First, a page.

How To Reduce Your Debts Without Spending Unnecessarily

By Lewis Humphries | July 30, 2013 AAA
How To Reduce Your Debts Without Spending Unnecessarily

Diminishing household debt has been a recurring feature of the U.S. economy during the last four years, as citizens have fought hard to reduce the nation's cumulative debt from its 2008 peak of $12.7 trillion. Having fallen to just $11.2 trillion by the beginning of 2013, it appears as though these efforts are having a positive impact on consumer confidence and the economy as a whole.

As a result of this effort and improved sentiment, the month of May saw borrowing rise at its fastest pace in more than a year. U.S. citizens increased their borrowing by $19.6 billion from April's figures, as consumer confidence soared from 69 to 74.3 over a four-week period. This trend even continued into June, with more and more Americans using credit to make small- and large-scale purchases.

Breaking the Cycle of Debt: Reducing your Liability without Unnecessary Spending
While these statistics may be positive news for the U.S. economy, the revolving nature of credit card debt means that increased borrowing may ultimately have a negative impact on the nation's long-term growth. This is especially true if consumers borrow based on sentiment and impulse rather than cold hard fact, or fail to dramatically reduce their personal debt liability before seeking out new lines of credit. In short, consumers must ensure that they continue to reduce their debt levels in an effective and responsible manner, without borrowing unmanageable sums of money.

It is also important that you attempt to reduce your debt without spending unnecessarily, as there are numerous management solutions that demand an initial investment without delivering value for your money. This can undermine much of your hard work, so consider the following steps towards reducing debt in a cost-effective manner:

Be Wary of Free Credit Reports and Hidden Financial Products
It is well known that by partnering with credit experts such as Experian, Equifax and TransUnion, you can access a free copy of your credit report. While this is an important step towards understanding your full financial liability and organizing a manageable payment plan, you should be wary of additional financial products that may be charged as a result of using an affiliated service.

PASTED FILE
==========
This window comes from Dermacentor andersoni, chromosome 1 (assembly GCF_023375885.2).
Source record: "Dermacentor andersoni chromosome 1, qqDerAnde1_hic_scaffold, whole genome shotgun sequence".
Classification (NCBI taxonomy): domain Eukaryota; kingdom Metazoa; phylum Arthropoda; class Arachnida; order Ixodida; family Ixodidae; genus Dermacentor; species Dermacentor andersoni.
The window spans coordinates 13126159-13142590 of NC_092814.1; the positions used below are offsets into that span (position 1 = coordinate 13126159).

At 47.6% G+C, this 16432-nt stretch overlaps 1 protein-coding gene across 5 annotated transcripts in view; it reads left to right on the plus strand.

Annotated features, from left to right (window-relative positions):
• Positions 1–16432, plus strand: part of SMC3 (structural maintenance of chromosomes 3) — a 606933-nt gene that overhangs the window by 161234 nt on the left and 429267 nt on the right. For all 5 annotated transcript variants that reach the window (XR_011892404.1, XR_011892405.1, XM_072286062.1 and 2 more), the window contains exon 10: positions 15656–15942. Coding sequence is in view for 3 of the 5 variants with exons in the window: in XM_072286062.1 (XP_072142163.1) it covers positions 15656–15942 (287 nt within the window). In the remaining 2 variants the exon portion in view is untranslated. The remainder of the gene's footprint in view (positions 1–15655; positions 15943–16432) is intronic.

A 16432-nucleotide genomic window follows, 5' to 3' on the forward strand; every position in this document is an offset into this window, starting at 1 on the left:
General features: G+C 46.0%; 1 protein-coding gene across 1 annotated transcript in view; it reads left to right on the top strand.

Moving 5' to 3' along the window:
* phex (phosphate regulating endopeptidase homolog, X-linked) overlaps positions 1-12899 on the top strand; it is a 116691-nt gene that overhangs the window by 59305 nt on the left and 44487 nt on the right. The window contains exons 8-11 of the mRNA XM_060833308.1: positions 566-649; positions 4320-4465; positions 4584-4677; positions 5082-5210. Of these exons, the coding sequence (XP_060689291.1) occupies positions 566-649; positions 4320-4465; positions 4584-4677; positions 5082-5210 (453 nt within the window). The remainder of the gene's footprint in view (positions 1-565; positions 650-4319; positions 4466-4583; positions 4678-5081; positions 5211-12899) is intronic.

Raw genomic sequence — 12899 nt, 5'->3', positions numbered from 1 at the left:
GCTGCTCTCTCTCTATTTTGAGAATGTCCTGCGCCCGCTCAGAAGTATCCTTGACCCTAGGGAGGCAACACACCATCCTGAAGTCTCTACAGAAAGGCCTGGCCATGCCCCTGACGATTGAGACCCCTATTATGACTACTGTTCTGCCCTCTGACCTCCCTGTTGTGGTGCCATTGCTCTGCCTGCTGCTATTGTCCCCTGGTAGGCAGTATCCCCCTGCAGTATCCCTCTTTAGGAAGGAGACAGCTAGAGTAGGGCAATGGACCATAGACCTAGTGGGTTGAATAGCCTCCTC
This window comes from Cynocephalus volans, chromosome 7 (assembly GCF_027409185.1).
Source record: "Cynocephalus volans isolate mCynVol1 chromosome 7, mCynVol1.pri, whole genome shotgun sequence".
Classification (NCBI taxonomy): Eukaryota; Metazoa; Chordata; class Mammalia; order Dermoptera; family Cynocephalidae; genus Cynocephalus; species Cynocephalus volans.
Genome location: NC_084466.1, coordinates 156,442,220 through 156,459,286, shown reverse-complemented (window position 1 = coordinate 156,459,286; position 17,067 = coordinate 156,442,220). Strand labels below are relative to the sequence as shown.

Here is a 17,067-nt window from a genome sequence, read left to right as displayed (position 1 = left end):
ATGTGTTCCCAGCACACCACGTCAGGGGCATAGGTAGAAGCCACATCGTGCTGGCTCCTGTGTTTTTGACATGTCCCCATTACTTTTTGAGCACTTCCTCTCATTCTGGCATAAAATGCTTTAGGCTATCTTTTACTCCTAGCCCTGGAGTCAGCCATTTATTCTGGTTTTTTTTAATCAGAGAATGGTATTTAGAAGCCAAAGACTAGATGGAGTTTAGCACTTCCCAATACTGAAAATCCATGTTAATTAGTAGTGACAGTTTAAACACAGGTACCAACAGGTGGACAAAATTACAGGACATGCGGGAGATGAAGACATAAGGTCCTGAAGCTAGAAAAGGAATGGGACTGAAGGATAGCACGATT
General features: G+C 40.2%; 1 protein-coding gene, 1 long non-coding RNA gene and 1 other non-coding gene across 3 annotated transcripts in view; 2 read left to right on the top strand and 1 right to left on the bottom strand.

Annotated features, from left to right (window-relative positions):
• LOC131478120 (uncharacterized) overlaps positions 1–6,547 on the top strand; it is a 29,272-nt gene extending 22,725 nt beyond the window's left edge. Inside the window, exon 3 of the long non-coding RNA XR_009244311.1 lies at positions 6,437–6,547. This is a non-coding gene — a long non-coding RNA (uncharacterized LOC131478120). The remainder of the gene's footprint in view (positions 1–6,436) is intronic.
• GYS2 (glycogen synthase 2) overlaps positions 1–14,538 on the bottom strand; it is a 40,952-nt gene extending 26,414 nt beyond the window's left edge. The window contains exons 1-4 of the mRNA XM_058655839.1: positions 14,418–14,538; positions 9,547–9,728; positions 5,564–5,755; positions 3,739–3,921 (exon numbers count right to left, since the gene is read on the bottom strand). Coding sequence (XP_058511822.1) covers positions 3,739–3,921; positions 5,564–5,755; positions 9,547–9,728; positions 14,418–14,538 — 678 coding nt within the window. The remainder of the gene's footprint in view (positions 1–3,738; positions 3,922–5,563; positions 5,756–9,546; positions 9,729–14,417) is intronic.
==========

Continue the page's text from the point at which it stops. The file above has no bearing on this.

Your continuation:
There have been complaints made by consumers who have accessed free copies of their credit history, only to be subsequently billed for monitoring services including fraud alerts and the restriction of access to their reports. These services may be offered by a partnering firm, so it is important to make a note if you are transferred to an alternative website or asked to participate in any free trials. If you do unwittingly subscribe to an unwanted service, you must opt out as soon as possible if you are to avoid incurring a charge.

Know your Rights and Avoid Paying Unwarranted Charges
While paying minimum monthly fees may not enable you to eliminate your liability quickly, it at least helps you to develop a reputation as a reliable and consistent debtor. Regular repayments are important if you are to reduce the accrual of additional charges and interest, but you must also be wary of your rights as a consumer and understand the exact details of each individual debt. This will prevent you from paying inflated sums on a regular basis, while it will also ensure that you are not misled by lenders and forced into an unmanageable repayment plan.

According to the Financial Protection Bureau, banks and third-party debt collection agencies must adhere to a strict code of practice if they are to avoid financial penalties. In the wake of a record $3.2 million fine being levied against the world's largest debt collection firm, Expert Global Solutions, government agencies are keen to level the playing field for debtors and help them to reduce their liability in a responsible manner. This is why you must remain extremely savvy as a consumer, especially when it comes to determining the exact amount that you owe on your outstanding accounts.

Re-Negotiate More Favorable Terms with your Creditors
Scrutiny of debt collection practices has intensified in the wake of the Great Recession, while Barack Obama has been keen to help consumers repay their secured loans by cracking down on unscrupulous lenders. Programs such as the recently extended Home Affordable Refinance Program provide a relevant case in point, as they assist consumers in renegotiating the terms of their financial agreements to avoid foreclosure or other unenviable consequences of falling behind on a secured loan.

Negotiating with creditors is subsequently far easier than it has been previously, as this provides stricken debtors with an opportunity to reduce their financial burden without spending outside of their existing means. By opening the lines of honest communication with each individual lender, you can explain your exact circumstances and ask them to consider revised terms that will benefit you going forward. Whether this involves an adapted payment schedule or the implementation of a reduced interest rate, it can help you to pay off your debt without incurring more.

The Bottom Line
While it is not possible to repay your debts without investing money into the process, you should avoid spending unnecessary sums of cash in the pursuit of a financially liberated future. Costly financial products, unwarranted charges and unmanageable payment plans will only add to your debt over time, so your ability to acquire knowledge as a consumer and pay attention to detail will ultimately help you to achieve more effective results.

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